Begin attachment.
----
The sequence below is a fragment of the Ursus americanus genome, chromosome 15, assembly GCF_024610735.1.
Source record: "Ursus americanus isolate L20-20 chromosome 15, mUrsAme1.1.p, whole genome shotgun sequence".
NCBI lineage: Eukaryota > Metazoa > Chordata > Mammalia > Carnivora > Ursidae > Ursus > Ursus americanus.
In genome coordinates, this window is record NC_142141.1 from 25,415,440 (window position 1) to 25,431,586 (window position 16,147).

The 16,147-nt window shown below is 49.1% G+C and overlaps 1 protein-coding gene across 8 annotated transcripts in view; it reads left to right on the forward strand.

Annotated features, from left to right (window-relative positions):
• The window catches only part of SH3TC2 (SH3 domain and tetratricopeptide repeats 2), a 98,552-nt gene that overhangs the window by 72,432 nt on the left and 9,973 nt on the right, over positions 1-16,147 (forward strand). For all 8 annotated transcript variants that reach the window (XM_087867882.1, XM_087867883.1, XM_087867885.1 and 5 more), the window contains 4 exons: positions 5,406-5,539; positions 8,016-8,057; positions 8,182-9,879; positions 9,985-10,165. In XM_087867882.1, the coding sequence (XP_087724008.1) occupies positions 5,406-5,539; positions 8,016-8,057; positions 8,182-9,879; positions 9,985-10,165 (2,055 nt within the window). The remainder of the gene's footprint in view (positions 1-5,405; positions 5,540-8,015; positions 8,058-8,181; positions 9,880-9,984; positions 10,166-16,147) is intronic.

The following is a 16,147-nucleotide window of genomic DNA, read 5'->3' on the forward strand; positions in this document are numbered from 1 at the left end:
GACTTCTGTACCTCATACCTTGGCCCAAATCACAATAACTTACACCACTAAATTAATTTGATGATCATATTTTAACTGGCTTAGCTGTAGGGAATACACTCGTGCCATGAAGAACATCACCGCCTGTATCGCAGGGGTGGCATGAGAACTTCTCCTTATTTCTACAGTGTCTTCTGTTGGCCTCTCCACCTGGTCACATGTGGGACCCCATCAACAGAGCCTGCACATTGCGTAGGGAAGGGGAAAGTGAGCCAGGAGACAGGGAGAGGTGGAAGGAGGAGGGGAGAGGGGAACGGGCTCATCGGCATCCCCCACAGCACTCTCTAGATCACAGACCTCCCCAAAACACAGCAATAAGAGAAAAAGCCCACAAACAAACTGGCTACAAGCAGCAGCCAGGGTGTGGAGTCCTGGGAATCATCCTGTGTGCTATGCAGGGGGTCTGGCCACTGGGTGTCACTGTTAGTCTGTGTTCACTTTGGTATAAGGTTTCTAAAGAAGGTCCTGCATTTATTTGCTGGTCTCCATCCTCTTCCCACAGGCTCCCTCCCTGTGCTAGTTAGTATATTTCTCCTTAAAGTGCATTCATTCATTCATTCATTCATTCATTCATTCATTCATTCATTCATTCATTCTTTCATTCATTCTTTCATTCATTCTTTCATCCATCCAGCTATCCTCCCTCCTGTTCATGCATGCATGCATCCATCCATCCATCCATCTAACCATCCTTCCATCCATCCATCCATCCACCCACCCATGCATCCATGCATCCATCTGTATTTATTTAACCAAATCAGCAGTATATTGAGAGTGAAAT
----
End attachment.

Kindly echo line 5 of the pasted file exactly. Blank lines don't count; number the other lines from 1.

The 16,147-nt window shown below is 49.1% G+C and overlaps 1 protein-coding gene across 8 annotated transcripts in view; it reads left to right on the forward strand.